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Buzz worthy: 5 top luxury hotels that have taken up beekeeping

What do London's Buckingham Palace, New York's Whitney Museum of American Art and the Notre-Dame Cathedral in Paris all have in common?

They're all keepers of honeybees, part of a growing collection of bee-friendly landmarks around the world.

In recent years, global hotels have joined the urban bee-keeping trend too, bringing their own honey direct to their tables.

That's good news, considering the well documented decline in the bee population in certain geographical areas, notably North America and Europe. A number of factors, including disease, pesticides and habitat degradation are attributed to diminishing bee numbers, and the losses are significant.

Here's a look at five top luxury hotels creating a buzz in their local communities.

Waldorf Astoria New York

The Waldorf Astoria in New York, America

On a rooftop 20 stories above Park Avenue, some 360,000 bees produce more than 136 kilograms of honey annually, which not only finds its way into the hotel's menus, but also into treatments at the hotel's Spa.

Mandarin Oriental, Paris

A room at the Mandarin Oriental in Paris

50,000 bees reside at the MO rooftop beehive, with last year's sweet haul totaling 25 kilograms. Guests can opt into the hotel's eco-initiatives -- such as reusing towels -- to receive a jar of honey to keep.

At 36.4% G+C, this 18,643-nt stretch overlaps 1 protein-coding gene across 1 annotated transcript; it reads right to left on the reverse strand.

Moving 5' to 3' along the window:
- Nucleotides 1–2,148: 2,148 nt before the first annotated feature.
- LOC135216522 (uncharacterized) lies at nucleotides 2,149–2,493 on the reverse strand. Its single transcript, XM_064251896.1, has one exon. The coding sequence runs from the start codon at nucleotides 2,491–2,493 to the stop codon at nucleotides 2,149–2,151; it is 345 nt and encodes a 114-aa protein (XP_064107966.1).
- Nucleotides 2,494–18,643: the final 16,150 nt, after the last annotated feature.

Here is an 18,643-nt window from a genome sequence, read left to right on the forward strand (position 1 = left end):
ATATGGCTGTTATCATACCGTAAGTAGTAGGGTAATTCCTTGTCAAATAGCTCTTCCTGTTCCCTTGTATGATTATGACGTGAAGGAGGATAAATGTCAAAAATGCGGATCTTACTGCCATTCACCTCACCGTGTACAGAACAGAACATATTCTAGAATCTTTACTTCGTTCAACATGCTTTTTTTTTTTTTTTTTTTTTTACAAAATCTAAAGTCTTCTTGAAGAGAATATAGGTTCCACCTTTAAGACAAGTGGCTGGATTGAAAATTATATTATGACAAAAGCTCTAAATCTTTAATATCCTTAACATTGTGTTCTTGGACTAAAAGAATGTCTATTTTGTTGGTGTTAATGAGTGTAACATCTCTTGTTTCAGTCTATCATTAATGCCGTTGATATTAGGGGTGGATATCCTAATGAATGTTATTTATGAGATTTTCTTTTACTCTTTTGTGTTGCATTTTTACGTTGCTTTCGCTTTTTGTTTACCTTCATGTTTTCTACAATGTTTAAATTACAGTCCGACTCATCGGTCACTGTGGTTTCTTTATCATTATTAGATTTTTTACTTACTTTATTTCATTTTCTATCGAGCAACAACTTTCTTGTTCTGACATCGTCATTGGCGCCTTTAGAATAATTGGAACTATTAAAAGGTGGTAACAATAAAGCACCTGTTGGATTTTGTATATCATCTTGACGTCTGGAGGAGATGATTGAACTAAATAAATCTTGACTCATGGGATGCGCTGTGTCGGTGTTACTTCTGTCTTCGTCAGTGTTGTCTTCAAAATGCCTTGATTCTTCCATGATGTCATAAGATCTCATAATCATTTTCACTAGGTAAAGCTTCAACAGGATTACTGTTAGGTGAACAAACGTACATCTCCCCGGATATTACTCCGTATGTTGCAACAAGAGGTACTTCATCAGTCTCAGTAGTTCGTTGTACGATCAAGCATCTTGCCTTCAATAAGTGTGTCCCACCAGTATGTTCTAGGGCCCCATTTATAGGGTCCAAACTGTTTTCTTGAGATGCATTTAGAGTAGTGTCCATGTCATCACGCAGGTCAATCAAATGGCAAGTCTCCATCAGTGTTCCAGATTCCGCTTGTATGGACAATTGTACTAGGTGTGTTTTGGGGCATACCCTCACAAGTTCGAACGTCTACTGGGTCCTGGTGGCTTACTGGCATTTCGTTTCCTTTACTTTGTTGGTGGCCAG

W Taipei

Bee hotel on a London hotel rooftop

W Taipei became the first urban beekeeping establishment in Taiwan when it opened up its 32nd floor rooftop to host some 150,000 busy bees, with their honey going into cocktails and the hotel’s kitchens.

Fairmont Waterfront, Vancouver

Lobby of Fairmont Hotel, Vancouver

In June this year, the Fairmont Waterfront built a solitary pollinator bee hotel (aptly named Bee & Bee) designed to give busy bees a break between pollination missions. The hotel also hosts 500,000 resident honeybees in the herb garden on the third floor terrace.

St. Ermin’s Hotel

Lobby of St Ermins

St. Ermin's has been keeping bees for some four years now, first on the main rooftop and later expanding the installation to include a specially planted wildflower terrace where a new bee hotel -- the first hotel in the UK to have one -- now resides.

Click here to read about urban rooftop farming.

(All images - credit: Wikimedia Commons under Creative Commons licence)

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